You could use light medium and dark of the same color, or various scraps in 3 colors, or a "planned" quilt with just 3 fabrics.  If you want to make it a little bigger choose one of the fabrics in the quilt (the one you like best), or choose a print fabric that has all the colors in it.  (It might be easier to choose the focus fabric/print that you like first, and then choose three fabrics to coordinate with it.)

Cutting and piecing couldn't be much simpler; for a 12" finished block:
  • Cut (4) 2-1/2" x 6-1/2" strips of each color.  
  • Sew 3 strips, each a different color, along te long edges to form a quarter of the block.  It will be 6-1/2" square.
  • Repeat to make 3 more quarter-blocks, making sure to arrange the fabrics in the same order as the first quarter.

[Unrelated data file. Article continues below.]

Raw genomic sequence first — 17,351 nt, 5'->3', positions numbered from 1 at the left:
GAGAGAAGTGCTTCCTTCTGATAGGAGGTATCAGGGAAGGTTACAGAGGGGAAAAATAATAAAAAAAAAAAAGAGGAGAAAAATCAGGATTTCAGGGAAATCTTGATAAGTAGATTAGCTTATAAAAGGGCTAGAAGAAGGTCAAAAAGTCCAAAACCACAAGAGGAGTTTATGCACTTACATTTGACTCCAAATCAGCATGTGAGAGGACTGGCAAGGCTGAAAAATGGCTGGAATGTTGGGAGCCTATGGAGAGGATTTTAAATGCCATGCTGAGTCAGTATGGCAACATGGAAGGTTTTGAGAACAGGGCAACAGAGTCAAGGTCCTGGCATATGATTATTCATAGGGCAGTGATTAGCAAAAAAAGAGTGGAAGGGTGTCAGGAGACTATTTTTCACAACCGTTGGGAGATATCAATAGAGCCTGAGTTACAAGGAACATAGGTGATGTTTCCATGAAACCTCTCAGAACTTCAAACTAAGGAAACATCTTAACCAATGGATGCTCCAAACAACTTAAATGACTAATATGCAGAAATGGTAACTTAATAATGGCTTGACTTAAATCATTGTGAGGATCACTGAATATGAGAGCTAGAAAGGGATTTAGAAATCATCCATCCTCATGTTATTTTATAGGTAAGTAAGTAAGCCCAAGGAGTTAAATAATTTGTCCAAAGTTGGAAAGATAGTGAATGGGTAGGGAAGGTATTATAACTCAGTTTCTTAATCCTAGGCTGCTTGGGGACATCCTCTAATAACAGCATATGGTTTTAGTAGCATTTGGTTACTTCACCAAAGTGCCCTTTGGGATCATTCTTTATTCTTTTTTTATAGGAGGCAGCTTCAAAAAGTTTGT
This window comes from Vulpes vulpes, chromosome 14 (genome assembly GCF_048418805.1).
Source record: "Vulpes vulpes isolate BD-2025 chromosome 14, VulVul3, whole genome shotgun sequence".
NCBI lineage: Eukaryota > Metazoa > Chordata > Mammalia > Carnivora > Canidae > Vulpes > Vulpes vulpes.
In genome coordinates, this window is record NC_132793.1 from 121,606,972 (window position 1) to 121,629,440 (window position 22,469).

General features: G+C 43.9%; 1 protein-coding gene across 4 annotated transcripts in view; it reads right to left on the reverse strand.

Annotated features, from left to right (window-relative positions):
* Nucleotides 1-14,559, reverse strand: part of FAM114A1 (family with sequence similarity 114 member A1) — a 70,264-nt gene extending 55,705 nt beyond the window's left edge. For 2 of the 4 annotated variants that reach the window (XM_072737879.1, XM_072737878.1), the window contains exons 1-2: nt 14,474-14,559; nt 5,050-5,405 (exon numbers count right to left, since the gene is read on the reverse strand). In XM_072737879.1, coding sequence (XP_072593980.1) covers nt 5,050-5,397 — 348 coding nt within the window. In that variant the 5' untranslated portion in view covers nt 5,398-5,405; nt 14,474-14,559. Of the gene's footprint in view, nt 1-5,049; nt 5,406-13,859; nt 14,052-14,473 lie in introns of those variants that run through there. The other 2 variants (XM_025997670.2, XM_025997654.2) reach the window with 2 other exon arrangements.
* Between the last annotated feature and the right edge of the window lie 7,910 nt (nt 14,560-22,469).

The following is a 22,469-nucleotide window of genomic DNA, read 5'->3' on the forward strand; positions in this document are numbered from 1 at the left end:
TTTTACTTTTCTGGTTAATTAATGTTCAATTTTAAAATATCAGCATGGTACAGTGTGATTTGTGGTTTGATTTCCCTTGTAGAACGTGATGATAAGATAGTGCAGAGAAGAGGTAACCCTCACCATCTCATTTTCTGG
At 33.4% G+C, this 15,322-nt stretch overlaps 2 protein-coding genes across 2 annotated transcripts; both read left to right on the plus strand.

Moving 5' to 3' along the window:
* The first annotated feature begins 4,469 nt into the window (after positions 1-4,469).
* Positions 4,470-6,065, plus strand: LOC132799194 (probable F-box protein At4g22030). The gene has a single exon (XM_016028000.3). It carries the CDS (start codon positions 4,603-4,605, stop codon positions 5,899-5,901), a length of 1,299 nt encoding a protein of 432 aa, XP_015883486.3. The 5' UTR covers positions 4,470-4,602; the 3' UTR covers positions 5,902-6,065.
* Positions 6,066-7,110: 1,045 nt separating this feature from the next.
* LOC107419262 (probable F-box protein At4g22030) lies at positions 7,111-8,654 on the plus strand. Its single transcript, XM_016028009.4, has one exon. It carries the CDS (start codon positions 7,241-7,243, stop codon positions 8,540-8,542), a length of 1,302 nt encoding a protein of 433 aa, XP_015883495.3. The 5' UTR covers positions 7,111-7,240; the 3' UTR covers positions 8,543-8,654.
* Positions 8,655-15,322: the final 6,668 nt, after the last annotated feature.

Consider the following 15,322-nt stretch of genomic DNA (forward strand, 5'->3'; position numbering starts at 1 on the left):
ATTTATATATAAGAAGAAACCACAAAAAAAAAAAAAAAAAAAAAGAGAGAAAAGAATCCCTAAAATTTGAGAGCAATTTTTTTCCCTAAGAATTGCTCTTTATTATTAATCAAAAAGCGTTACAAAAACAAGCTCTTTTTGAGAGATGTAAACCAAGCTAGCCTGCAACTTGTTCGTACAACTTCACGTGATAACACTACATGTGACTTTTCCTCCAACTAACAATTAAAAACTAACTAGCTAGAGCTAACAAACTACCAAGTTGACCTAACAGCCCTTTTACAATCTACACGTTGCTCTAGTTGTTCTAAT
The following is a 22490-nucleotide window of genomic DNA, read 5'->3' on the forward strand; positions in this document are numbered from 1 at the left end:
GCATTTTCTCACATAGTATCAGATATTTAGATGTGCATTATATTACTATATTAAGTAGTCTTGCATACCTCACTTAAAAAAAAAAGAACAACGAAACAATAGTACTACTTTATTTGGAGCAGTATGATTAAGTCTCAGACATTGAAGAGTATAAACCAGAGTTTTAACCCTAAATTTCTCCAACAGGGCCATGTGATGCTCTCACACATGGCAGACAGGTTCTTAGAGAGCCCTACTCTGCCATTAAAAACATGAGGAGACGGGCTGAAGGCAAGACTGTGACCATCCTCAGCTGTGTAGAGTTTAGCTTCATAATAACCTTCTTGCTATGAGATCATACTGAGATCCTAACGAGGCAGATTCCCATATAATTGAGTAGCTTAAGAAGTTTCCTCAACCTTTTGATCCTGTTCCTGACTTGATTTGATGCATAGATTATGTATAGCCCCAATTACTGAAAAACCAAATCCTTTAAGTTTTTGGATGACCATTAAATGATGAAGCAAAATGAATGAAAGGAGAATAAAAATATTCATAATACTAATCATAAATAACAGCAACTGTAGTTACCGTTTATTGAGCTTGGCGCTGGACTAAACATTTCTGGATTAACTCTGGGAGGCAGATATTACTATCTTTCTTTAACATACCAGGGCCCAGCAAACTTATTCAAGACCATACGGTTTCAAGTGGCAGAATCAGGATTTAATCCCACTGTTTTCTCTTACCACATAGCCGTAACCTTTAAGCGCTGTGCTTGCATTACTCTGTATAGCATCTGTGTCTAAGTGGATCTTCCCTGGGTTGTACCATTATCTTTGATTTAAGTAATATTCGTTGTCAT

• Sew the quarters together, in the configuration shown below: 
  • The pattern and the name of this block call Abe Lincoln, the railsplitter, to mind for me.  I can picture a drawing in a biography of Lincoln, showing a split rail fence.  (I think Abe was leaning against the fence, axe abandoned beside him, reading a book.  That must be what appealed to my future-librarian's mind!)   The secondary pattern created by putting many blocks together looks like fences (albeit incredibly crooked ones) wandering over the landscape.

TIP #3: Ocean Waves Patches

The Ocean Waves block is a good example of how BlockFab can handle a block that is not in its library. The Patch feature has the answer.